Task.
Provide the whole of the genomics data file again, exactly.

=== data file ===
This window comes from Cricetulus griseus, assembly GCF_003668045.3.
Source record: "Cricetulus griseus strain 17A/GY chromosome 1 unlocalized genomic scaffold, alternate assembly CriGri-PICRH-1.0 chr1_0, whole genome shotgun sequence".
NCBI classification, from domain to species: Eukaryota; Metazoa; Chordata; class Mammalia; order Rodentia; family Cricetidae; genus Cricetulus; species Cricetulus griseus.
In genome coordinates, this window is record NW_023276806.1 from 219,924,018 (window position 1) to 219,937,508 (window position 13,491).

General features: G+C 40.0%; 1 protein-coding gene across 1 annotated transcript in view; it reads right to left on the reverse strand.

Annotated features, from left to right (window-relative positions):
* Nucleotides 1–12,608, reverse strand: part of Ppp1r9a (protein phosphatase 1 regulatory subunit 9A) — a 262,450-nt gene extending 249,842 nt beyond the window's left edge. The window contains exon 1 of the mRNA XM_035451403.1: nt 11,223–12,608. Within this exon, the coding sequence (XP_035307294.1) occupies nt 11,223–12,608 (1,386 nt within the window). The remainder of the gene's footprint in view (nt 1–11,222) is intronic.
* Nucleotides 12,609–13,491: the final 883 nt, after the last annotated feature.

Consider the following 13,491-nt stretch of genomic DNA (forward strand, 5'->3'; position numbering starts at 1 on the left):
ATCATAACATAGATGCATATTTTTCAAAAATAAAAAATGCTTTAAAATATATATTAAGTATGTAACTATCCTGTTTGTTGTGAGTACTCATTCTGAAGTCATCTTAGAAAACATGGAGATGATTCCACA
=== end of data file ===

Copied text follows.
This window comes from Cricetulus griseus, assembly GCF_003668045.3.
Source record: "Cricetulus griseus strain 17A/GY chromosome 1 unlocalized genomic scaffold, alternate assembly CriGri-PICRH-1.0 chr1_0, whole genome shotgun sequence".
NCBI classification, from domain to species: Eukaryota; Metazoa; Chordata; class Mammalia; order Rodentia; family Cricetidae; genus Cricetulus; species Cricetulus griseus.
In genome coordinates, this window is record NW_023276806.1 from 219,924,018 (window position 1) to 219,937,508 (window position 13,491).

General features: G+C 40.0%; 1 protein-coding gene across 1 annotated transcript in view; it reads right to left on the reverse strand.

Annotated features, from left to right (window-relative positions):
* Nucleotides 1–12,608, reverse strand: part of Ppp1r9a (protein phosphatase 1 regulatory subunit 9A) — a 262,450-nt gene extending 249,842 nt beyond the window's left edge. The window contains exon 1 of the mRNA XM_035451403.1: nt 11,223–12,608. Within this exon, the coding sequence (XP_035307294.1) occupies nt 11,223–12,608 (1,386 nt within the window). The remainder of the gene's footprint in view (nt 1–11,222) is intronic.
* Nucleotides 12,609–13,491: the final 883 nt, after the last annotated feature.

Consider the following 13,491-nt stretch of genomic DNA (forward strand, 5'->3'; position numbering starts at 1 on the left):
ATCATAACATAGATGCATATTTTTCAAAAATAAAAAATGCTTTAAAATATATATTAAGTATGTAACTATCCTGTTTGTTGTGAGTACTCATTCTGAAGTCATCTTAGAAAACATGGAGATGATTCCACA